Thanks FerdyOne. I hadn't heard of golden linseed and will look it up. I don't get on very well with soluble or insoluble fibre although try to go more for soluble fibre. I do have two spoonfuls of oats every morning. Not sure whether they help. Not eating too much bread might be a good idea too although I tend to fall back on dry toast during a flare up as it's all I can face.

I feel for you. I have had IBS a long time but only recently been given a name for the condition. I have had all the tests and have been assured I am otherwise healthy. It is a nuisance but I can manage it to a point. I take ompraxole daily and lopermide every other day but more frequently if needed. I also use buscopan if things are bad. I take iron tablets as frequent diarrhea can prevent iron absorption making me tired. Anxiety makes it worse but you can learn to manage it in the way that works for you. Good luck.

Katerina1 profile image
Katerina1 in reply to lucylily

Thanks lucylily. Loperamide and buscopan are lifesavers for me. You are right, anxiety does make it worse. Glad you have found positive ways to try to manage things. I had a flare up over Christmas, but having a lovely week not with a settled spell.

When I first had ibs diagnosed I was in my teens and soon after realised it is a game changer for social life. You will be suprised these days how many people have it and people do understand if you have a reaction. Mine is tomato’s, stress and strawberries! Have you tried Low FODMAP diet? Takes a while for your body to adapt ie daily ibs but I’m hoping it will help me! If you feel anxious a low prescription of anti depressants helped me. I’ve come off them but don’t let yourself become trapped because of it. I tell myself and sometime look online where the toilet is where I’m going (sounds pathetic) but it puts my mind at ease. How long do you “bouts” last? From tummy pain to going mine if 10mins. I think if I can cope at home I can cope out. I take earphones and listen to headspace app whilst in the loo! Helps me breathe, may sound like I’m giving birth to the person next door but I don’t care anymore! Embarrassed yes but you have to put yourself first!! Hope this helps. Therapist are good for anxiety too x

Katerina1 profile image
Katerina1 in reply to Kk1987

Hello Kk1987. Thank you for your thoughts. You are so right - tomatoes, stress and strawberries, all to be avoided. Maybe people do understand, but I do find it hard to say anything. Yes I have tried low FODMAP and try to avoid high FODMAP foods. I take pregabalin for nerve pain which is also prescribed for anxiety, so hopefully it helps for both. I had the low prescription antidepressant but it didn't mix too well with the pregabalin. Just like yourself I look up where all the toilets are which helps a lot. Only a few minutes to make it though when the tummy pain starts. A bad bout can last a whole evening but can be just a few minutes. Makes planning difficult, but just do the best I can. Have always managed somehow.

Kk1987 profile image
Kk1987 in reply to Katerina1

I’ve just scrapped avoided white wheats like bread and pasta and it seems in the past two day my toilet troubles are lessening. I’m finding with IBS D stodgy food help. But hey everyone seems to be ever so slightly different xx hope you’re ok!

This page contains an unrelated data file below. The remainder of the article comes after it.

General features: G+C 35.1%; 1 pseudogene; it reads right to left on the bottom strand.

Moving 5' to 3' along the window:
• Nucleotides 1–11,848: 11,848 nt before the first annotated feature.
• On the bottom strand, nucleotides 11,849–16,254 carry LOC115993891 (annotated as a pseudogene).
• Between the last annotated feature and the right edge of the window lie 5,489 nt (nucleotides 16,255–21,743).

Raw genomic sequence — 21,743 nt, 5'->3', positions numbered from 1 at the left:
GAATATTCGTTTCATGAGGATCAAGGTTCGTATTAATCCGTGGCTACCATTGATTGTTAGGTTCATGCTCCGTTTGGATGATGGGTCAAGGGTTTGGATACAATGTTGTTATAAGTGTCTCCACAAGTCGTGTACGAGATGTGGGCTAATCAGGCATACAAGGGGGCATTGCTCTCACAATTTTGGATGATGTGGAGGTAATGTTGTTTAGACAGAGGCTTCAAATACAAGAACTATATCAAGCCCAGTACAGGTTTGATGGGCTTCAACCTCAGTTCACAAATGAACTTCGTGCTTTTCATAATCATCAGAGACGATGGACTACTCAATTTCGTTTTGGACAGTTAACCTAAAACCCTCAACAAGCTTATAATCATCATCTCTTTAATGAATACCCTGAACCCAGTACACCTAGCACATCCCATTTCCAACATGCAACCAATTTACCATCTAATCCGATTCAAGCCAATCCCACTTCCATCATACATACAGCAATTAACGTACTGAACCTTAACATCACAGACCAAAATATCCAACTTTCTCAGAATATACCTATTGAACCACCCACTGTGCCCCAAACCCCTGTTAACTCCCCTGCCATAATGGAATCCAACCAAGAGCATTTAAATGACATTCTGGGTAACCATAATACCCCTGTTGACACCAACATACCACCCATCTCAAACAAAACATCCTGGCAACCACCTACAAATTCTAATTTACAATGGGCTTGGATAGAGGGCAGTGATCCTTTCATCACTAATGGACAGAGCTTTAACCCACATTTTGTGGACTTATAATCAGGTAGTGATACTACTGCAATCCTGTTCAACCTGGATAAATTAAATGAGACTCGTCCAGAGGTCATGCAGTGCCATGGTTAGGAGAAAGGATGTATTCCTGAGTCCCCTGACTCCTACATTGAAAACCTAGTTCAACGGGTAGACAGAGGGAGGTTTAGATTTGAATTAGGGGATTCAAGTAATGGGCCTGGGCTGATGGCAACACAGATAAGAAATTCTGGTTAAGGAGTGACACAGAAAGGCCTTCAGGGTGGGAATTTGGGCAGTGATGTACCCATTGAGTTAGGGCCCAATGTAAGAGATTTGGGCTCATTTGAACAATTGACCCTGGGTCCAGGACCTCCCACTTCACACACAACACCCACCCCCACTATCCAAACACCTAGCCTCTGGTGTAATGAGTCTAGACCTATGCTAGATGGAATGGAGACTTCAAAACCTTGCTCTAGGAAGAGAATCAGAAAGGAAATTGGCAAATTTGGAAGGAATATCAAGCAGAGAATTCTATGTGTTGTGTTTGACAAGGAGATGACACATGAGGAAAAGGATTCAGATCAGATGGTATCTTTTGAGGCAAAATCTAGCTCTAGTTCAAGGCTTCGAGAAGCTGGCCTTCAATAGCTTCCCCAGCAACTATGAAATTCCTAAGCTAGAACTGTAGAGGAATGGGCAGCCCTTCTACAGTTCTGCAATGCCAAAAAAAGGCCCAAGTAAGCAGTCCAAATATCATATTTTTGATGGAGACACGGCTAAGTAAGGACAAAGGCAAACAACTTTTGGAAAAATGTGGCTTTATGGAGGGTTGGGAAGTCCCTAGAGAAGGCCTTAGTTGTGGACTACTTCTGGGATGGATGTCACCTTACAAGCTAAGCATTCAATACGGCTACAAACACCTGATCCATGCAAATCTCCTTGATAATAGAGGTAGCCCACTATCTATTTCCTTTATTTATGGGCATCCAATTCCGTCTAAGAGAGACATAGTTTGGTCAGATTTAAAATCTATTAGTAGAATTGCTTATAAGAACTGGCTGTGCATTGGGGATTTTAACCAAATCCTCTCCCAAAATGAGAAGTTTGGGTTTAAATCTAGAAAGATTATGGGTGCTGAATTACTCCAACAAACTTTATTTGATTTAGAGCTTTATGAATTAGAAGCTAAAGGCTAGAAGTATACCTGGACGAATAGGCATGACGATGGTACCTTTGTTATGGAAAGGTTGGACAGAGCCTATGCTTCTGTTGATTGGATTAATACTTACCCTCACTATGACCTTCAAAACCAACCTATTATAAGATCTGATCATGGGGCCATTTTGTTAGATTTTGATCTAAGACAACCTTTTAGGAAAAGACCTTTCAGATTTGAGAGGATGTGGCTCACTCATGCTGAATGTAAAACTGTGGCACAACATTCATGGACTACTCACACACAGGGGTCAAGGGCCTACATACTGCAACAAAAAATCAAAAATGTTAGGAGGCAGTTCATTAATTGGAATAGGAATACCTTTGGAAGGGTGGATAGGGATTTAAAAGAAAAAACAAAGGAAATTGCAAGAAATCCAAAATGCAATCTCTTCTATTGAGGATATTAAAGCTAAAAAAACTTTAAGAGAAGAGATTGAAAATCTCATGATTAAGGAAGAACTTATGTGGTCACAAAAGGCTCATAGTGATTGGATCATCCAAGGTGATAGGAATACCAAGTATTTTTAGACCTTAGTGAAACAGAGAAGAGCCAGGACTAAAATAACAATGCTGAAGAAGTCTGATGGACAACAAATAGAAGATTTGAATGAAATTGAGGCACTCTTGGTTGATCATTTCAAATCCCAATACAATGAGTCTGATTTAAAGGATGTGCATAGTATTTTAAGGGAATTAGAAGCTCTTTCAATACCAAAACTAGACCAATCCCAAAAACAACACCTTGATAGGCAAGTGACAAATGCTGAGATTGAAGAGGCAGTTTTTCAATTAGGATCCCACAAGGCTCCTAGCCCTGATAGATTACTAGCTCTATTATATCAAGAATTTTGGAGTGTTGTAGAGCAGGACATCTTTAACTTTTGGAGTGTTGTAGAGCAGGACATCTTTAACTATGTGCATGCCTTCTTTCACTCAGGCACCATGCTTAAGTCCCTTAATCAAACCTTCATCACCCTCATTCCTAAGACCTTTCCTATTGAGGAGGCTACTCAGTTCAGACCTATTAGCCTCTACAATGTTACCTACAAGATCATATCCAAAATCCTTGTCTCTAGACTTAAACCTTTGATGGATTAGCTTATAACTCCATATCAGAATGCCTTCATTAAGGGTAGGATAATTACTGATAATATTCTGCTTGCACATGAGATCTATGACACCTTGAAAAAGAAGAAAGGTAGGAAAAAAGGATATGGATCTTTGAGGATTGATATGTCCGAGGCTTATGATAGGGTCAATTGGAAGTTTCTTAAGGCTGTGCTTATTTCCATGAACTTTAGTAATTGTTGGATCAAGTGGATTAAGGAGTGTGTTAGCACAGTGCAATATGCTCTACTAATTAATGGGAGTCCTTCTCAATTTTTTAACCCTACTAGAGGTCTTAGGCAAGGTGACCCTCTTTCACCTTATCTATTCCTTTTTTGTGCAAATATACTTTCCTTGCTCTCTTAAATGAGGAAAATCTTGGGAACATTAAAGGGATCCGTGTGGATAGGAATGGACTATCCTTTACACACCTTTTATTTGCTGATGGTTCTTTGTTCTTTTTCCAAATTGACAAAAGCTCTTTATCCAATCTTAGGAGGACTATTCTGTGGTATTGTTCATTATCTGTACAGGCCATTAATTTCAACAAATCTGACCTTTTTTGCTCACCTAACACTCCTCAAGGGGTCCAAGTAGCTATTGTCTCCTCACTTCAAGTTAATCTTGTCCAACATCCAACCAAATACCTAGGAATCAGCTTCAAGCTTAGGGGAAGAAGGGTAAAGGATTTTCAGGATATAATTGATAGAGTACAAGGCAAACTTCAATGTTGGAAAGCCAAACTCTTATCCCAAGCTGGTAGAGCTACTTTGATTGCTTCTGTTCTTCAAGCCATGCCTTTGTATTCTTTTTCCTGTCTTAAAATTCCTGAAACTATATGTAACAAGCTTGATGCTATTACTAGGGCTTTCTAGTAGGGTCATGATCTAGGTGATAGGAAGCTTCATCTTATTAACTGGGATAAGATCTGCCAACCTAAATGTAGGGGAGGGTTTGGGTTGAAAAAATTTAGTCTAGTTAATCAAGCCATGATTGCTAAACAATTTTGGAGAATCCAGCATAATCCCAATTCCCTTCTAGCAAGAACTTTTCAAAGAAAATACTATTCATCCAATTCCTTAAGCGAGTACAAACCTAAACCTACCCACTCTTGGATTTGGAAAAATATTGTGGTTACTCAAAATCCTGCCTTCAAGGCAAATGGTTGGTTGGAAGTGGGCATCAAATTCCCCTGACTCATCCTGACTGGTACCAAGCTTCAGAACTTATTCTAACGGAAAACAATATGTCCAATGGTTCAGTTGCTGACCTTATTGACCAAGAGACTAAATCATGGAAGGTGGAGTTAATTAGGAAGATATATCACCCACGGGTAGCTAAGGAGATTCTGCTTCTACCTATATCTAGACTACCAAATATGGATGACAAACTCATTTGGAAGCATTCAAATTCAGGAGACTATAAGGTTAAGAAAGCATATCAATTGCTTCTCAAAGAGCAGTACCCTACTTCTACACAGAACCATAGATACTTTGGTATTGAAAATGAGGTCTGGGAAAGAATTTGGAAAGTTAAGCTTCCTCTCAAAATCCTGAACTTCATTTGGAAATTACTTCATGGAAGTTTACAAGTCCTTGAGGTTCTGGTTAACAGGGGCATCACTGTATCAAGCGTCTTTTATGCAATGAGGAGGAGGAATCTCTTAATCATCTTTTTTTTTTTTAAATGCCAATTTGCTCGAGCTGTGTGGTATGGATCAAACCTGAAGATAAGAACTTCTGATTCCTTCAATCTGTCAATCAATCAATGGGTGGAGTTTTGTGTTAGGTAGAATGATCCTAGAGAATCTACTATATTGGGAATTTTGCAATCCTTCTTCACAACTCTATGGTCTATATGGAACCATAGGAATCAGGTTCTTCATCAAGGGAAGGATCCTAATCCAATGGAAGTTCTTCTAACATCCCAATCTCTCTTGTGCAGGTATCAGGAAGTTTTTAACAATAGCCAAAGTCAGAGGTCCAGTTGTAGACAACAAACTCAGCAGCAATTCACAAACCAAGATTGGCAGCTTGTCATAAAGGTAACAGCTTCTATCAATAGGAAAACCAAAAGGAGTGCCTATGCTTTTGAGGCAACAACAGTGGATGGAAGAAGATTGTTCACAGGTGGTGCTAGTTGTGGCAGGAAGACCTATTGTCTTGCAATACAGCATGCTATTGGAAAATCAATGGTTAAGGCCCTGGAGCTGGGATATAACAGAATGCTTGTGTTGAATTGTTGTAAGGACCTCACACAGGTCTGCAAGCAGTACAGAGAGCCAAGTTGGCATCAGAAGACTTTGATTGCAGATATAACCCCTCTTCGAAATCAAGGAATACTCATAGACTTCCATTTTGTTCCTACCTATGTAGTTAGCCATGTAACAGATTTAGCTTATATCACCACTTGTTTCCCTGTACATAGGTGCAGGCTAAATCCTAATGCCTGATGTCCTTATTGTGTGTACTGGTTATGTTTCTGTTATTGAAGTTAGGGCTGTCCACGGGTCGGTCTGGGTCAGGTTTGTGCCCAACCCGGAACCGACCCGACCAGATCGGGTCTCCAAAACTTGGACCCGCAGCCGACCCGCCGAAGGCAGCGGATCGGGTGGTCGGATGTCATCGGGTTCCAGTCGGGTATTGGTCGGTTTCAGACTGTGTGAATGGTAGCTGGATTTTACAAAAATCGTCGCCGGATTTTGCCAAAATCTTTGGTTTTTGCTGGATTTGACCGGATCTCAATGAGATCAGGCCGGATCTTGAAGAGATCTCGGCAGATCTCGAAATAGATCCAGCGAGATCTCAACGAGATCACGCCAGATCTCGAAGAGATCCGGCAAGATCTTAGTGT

Hi I’m new here too, but had IBS 30+ years. I’ve tried probiotics and didn’t work for me. I do get some relief by drinking Kefir, a yogurt type drink the Polish use. It’s only just over £1, so a cheap way to see if it helps any Polish shop sells it and some Tesco’s. Peppermint tea can help and peppermint oil tablets. Unfortunately everyone is different and you do have to try & see. I avoid spicy foods, although I love spices...we have to see if there is any trigger foods. Anxiety is a major cause and I use propanol(beta blockers) if I am very anxious or stressed. Your GP can prescribe if necessary. Buscopan and mebeverine do not help me with pain. I just take paracetamol. If you have the runs, pain killers with codeine can help as their side effect can cause constipation, which is a plus in this situation, but don’t allow yourself to get constipated as this causes pain too. Fybogel is good if this happens and tastes ok in orange flavour. I use a hot water bottle on the pain in my abdomen. I have just heard of Bile Acid Malabsorption and I am seeing my GP 14/1 to check and see if it’s possible to try medication for may be the cause of my symptoms, which yours sounds similar. Try your hardest to accept you have IBS, it’s crap but it’s not life threatening. We just have to try our best. I use Imodium if I go on a long flight sometimes and then I don’t have to worry. See a therapist if you need some support and remember you are not alone, SO many people have these problems. I just go in the nearest pub and pretend I’m looking for friends and use the loo if I’m having an emergency, most people don’t even notice. I’ve just started CBD oil as many people have said it helps, it’s too early to say if it will work for me. Good luck.

Katerina1 profile image
Katerina1 in reply to Bellyboy13

Hello Bellyboy13. Kefir is interesting and not something I have ever thought to try. Like you I can't tolerate anything spicy, in fact my diet is really dull and bland with things that seem to be safer. I can't cope with fruit either which doesn't feel very healthy. Yes, I've had the constipation from codeine. It was a nice break from the diarrhea but not worth the pain. I tend to fall back on imodium and buscopan at the moment. Good luck checking with Bile Acid Malabsorption. I think the prescribed bile salts do help some people. I had the SEHcat test, but it was clear so it's back to probable IBS. Good idea to make for a pub for a loo, especially if it is busy. I know all the places like department stores. I did have some sessions of hypnosis and CBT and found the support helped, however coming on this site has shown me that there are many other people coping with IBS long term so it is not just me. Like you say, just have to do our best.